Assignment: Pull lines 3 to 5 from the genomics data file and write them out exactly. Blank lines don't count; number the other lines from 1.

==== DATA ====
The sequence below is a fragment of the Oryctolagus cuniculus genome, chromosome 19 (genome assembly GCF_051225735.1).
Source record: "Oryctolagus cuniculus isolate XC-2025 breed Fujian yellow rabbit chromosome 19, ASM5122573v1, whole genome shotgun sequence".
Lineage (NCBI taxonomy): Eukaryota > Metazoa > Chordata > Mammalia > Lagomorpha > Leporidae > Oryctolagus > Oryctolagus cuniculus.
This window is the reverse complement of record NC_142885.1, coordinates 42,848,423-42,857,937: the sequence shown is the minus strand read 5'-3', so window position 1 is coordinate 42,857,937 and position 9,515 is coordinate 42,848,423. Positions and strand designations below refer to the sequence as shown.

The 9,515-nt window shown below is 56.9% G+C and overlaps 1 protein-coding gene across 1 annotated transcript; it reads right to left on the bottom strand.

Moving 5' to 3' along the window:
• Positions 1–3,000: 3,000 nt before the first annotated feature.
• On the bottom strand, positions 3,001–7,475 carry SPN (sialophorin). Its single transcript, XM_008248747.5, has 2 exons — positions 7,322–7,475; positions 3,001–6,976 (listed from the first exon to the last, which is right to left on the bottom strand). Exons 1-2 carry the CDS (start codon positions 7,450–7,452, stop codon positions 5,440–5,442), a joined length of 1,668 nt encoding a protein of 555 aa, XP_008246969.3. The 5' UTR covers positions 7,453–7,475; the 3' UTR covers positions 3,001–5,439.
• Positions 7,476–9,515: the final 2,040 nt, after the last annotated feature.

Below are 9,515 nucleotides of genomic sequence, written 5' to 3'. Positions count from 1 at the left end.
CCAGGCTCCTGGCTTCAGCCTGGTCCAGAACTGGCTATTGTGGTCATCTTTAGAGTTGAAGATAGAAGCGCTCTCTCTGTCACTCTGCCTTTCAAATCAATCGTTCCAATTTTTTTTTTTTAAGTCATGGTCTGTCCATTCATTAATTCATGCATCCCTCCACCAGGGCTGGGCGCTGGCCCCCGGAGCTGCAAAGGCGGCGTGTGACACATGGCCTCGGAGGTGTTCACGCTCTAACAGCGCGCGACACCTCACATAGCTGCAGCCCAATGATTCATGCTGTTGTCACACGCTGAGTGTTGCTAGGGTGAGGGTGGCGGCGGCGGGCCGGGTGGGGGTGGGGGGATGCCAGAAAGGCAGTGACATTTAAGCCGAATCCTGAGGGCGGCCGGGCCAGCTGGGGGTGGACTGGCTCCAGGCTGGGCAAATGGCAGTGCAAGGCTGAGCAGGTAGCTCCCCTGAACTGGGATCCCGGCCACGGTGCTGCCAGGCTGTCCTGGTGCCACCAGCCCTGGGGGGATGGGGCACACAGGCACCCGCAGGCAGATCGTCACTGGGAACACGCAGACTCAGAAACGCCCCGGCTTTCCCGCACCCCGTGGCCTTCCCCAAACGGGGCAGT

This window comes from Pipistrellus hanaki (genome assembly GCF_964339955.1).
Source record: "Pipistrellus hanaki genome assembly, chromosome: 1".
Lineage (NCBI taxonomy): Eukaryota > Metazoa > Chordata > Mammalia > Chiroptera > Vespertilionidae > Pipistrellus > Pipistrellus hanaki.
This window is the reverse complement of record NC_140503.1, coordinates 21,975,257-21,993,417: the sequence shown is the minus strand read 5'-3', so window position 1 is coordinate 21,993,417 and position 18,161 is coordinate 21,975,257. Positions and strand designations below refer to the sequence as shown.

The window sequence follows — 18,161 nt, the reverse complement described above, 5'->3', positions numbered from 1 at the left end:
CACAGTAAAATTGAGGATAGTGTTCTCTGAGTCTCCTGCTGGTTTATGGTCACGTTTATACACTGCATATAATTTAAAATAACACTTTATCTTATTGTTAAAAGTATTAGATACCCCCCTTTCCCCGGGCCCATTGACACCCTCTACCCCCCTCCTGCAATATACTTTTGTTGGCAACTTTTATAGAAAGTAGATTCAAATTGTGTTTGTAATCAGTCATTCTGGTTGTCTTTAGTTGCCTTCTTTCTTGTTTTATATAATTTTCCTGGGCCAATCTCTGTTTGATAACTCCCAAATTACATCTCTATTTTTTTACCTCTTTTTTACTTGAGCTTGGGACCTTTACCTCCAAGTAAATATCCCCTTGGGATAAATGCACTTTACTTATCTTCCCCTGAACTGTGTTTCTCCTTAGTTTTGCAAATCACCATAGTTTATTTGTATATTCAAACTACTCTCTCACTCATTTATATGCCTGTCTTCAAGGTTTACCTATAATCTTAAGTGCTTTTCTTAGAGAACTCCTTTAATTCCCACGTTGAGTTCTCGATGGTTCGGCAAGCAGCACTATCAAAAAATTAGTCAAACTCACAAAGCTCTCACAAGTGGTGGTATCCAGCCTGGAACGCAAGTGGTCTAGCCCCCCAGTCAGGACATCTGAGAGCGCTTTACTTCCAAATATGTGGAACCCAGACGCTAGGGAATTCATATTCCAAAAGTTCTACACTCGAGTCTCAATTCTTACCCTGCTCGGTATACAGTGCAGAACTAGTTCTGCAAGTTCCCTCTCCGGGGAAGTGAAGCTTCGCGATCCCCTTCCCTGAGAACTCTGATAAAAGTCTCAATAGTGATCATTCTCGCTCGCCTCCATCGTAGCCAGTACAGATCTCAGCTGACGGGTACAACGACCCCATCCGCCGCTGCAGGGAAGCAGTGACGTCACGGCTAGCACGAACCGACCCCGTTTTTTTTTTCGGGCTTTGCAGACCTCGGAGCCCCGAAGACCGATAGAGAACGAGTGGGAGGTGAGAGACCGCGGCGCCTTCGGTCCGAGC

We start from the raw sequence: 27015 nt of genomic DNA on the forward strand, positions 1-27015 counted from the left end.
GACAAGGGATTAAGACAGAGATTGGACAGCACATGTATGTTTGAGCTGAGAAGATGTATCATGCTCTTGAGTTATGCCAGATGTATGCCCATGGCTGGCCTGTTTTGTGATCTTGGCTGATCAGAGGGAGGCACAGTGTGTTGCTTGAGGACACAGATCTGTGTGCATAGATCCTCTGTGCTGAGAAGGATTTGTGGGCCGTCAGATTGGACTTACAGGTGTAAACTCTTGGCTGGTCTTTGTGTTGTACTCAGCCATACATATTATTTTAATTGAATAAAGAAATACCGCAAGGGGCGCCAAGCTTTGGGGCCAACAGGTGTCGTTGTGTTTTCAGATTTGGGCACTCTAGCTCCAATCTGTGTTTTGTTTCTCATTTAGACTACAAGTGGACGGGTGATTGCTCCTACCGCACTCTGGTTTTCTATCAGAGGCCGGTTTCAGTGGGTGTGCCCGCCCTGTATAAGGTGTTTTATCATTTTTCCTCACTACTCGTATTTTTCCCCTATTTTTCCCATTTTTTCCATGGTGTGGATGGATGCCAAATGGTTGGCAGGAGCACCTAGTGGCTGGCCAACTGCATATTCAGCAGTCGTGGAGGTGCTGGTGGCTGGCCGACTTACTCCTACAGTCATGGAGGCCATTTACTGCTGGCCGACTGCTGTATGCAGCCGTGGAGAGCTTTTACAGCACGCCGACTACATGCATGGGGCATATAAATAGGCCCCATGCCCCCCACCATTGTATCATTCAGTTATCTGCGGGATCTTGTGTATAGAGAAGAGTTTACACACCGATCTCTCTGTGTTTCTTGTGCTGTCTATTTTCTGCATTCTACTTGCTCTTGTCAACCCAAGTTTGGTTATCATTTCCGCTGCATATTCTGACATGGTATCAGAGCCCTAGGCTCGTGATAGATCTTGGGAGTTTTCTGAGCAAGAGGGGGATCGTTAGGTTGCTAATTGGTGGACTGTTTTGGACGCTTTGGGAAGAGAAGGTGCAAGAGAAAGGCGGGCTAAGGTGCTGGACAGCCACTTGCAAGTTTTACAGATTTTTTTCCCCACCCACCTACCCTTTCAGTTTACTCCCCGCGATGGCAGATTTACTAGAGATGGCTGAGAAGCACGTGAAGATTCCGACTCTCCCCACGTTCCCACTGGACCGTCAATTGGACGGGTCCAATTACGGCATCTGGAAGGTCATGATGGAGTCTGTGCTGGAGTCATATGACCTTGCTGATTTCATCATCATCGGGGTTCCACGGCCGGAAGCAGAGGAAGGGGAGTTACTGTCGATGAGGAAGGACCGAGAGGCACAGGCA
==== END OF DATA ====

Lineage (NCBI taxonomy): Eukaryota > Metazoa > Chordata > Mammalia > Lagomorpha > Leporidae > Oryctolagus > Oryctolagus cuniculus.
This window is the reverse complement of record NC_142885.1, coordinates 42,848,423-42,857,937: the sequence shown is the minus strand read 5'-3', so window position 1 is coordinate 42,857,937 and position 9,515 is coordinate 42,848,423. Positions and strand designations below refer to the sequence as shown.

The 9,515-nt window shown below is 56.9% G+C and overlaps 1 protein-coding gene across 1 annotated transcript; it reads right to left on the bottom strand.